Bernard was sad. He just got an extra number added to his age. It was a zero, which meant that he was now ten. It also meant that his mother died exactly three years in the past. She died when he turned seven. Bernard was not crying at the moment.
His father, William Clever, understood that Bernard didn´t want a birthday-party. He understood that Bernard wanted to be left alone with his little sister Mary, without any presents or cake. And so, father William had taken a walk to the bar, where he was always sitting on this day of May the fourth, with a bottle and shot-glass in front of him. And just as he was looking at the rain, from that bar-stool, thinking of the great woman that once was his wife, Mary and Bernard were also looking at the rain, from the window of Bernard´s room, in between all his model boats and airplanes. He was sitting close to his sister, who was two years younger than him, but old enough to remember Henrietta, her mother, which she lost at age five on Bernard´s seventh birthday.
With their hands around their shoulders, pressing their shoulders together, and a cup of tea in front of them, they sat in silence, listening to the rain, grieving. Bernard was looking at two drops on the window, that seemed to be racing each other. He pointed at the drops and said to Mary: ´I think the drop on the right is faster. ´
´I…´ she started but her voice chocked up and she could not speak anymore. Bernard looked at her and saw that just like the drops of rain, two tears were also falling down Mary´s face, one on each cheek, and when she looked back at him, with a frown over his eyes he said to her that her tears fell faster than the drops of rain on the window. She started laughing and crying very hard, and she fell to ground crying and laughing, and then Bernard laughed too, and tears appeared in his eyes. He sat on the ground with her, and they laughed and cried a good ten seconds, before Mary found her voice back and said: ´Happy birthday Bernard!´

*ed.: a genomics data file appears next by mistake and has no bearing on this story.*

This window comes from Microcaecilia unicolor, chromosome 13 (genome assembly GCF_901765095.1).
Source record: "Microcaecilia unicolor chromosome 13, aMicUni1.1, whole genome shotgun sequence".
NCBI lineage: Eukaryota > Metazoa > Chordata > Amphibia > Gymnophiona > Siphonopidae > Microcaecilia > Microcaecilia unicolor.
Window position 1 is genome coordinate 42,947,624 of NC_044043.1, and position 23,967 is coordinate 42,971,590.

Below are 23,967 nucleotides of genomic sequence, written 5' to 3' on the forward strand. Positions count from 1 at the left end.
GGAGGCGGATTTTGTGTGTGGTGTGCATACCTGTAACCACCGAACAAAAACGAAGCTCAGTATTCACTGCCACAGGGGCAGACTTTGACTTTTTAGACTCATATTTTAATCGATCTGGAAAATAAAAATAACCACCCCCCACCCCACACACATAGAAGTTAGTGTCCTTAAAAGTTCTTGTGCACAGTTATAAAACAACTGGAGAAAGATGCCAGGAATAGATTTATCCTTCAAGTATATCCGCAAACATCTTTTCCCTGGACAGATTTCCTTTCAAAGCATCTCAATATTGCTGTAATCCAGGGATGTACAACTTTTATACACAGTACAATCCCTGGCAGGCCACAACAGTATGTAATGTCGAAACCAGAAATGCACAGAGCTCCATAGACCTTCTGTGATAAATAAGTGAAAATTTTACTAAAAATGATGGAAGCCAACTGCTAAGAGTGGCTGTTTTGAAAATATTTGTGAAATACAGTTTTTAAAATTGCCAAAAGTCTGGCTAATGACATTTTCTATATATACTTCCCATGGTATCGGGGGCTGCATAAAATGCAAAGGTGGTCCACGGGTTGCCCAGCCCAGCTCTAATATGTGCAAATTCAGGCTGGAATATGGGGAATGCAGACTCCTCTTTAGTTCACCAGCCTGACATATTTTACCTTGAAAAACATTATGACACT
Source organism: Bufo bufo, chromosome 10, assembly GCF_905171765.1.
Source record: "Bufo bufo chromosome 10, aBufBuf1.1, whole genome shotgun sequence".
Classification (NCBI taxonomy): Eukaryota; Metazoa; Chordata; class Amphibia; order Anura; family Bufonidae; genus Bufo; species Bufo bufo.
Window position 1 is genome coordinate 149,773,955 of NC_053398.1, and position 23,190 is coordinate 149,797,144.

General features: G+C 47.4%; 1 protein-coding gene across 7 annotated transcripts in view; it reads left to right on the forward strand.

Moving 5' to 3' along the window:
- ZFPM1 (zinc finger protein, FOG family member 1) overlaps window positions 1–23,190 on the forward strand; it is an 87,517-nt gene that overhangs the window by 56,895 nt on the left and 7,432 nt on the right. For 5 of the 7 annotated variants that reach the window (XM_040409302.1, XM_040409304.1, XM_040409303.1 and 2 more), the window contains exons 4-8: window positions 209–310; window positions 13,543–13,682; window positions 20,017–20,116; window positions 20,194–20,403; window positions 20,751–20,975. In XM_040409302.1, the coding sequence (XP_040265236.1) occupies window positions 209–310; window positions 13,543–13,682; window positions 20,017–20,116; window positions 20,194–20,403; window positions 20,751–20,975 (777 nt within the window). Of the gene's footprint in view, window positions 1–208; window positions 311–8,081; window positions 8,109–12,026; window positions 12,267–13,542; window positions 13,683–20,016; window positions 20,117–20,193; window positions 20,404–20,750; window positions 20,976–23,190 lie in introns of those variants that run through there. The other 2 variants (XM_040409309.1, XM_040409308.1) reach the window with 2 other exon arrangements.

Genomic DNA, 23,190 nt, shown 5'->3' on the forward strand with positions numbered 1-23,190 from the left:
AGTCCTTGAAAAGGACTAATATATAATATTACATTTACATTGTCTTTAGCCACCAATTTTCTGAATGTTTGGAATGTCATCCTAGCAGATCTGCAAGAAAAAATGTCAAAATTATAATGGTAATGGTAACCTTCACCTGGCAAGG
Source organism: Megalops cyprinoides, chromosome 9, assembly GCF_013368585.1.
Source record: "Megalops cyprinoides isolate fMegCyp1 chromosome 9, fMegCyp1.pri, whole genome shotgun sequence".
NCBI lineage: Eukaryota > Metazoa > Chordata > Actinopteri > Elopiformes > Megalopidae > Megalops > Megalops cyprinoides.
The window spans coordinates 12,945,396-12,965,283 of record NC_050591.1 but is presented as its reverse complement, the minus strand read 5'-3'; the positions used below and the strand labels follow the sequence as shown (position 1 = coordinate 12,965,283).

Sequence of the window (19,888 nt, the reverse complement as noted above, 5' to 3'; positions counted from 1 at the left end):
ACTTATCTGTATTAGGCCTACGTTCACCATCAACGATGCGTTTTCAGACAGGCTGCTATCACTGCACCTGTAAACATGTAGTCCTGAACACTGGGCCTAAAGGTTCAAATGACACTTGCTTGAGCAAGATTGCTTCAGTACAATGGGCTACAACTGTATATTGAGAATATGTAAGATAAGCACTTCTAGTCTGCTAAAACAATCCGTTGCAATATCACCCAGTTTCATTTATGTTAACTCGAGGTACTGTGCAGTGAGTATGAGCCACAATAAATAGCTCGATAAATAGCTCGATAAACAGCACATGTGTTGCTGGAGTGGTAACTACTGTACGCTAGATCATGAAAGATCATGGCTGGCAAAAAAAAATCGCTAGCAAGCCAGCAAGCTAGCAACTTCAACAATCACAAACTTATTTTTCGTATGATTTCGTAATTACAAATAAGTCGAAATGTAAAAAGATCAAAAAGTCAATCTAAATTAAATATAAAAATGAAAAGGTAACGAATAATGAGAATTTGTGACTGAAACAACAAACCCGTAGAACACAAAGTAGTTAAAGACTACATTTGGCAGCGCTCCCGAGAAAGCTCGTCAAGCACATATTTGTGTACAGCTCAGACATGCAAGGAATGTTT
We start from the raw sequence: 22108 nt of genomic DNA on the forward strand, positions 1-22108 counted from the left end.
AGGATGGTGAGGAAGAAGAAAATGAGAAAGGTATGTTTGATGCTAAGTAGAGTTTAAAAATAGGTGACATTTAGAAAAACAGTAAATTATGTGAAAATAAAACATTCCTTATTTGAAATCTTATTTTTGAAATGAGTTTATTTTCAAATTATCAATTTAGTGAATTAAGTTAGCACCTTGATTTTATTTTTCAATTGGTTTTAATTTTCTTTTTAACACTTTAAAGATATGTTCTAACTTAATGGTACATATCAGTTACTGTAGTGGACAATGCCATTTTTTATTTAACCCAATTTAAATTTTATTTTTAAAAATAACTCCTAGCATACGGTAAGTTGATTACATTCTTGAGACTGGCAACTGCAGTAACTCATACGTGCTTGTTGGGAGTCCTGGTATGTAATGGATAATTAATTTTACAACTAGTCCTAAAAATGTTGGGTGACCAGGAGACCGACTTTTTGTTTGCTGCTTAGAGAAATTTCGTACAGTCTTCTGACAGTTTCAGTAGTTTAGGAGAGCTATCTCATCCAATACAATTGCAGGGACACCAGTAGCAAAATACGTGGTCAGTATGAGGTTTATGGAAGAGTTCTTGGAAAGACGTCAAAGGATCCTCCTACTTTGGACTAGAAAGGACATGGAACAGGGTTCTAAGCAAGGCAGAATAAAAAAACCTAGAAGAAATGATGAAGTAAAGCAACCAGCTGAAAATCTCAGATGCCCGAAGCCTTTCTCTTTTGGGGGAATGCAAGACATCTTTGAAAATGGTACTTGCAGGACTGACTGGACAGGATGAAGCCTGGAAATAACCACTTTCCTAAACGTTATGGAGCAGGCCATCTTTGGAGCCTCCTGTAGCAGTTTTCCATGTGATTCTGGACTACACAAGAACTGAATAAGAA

´I wish I had a happy birthday. I know mammy is looking at us from heaven, wishing I had a happy birthday. I don´t want her to be sad about me being sad about my birthday. I don´t think you´re supposed to be sad on your birthday. I hope that she doesn´t feel bad about dying on my birthday. It wasn´t her fault she was struck by lightning. It was… it was the rain that made the lightning. It was the rain´s fault! ´
´Maybe that´s why it always rains on this day,´ Mary said.
´I hate the rain.´
Mary got up from the floor. The drops on the window that were racing each other downwards earlier were gone but a new race of raindrops was going on. Four drops were rolling down the window, and as Mary was drying the tears off her face, she pointed to one of those drops, saying: ´THIS ONE! YES! This one is going to win!´
´How do you know?´ Bernard asked.
´I just do OK! ´
´I think you´re wrong,´ Bernard said, looking at the raindrops, and he pointed to the one that was racing Mary´s drop neck to neck, and he said: ´That one is going to win!´
Mary put her hands on her hips, looked at Bernard with a very serious face and said: ´If my drop wins, and yours loses, will you promise me to have a happy birthday for once?´
´I don´t want to be happy,´ Bernard said.
´Maybe YOU don´t want to be happy, but I do and I bet that mam, looking at us from heaven, also wants you to have a happy birthday. So, do it for mam then, or for me. I hate to see you so sad. It´s like you blame your birthday for losing mam!´
´Yeah… I know,´ Bernard said softly, looking at the window. ´but that doesn´t change that your drop is loosing the race.´
´If my drop wins, do you promise to have a happy birthday?´ Mary said, intensely looking at the raindrops that were racing each other down the window. Hers was a little behind Bernard´s drop but seemed to be catching up with it fast.
´I promise,´ Bernard said, and just when he said that, lightning struck far away, and when they heard the rumble, five seconds later, Mary´s drop had reached the windowpane, winning the race.
´Let´s go outside,´ she said.
´Fine,´ Bernard said. ´But let’s never come back. ´
´Never ever? ´
´Never ever. ´
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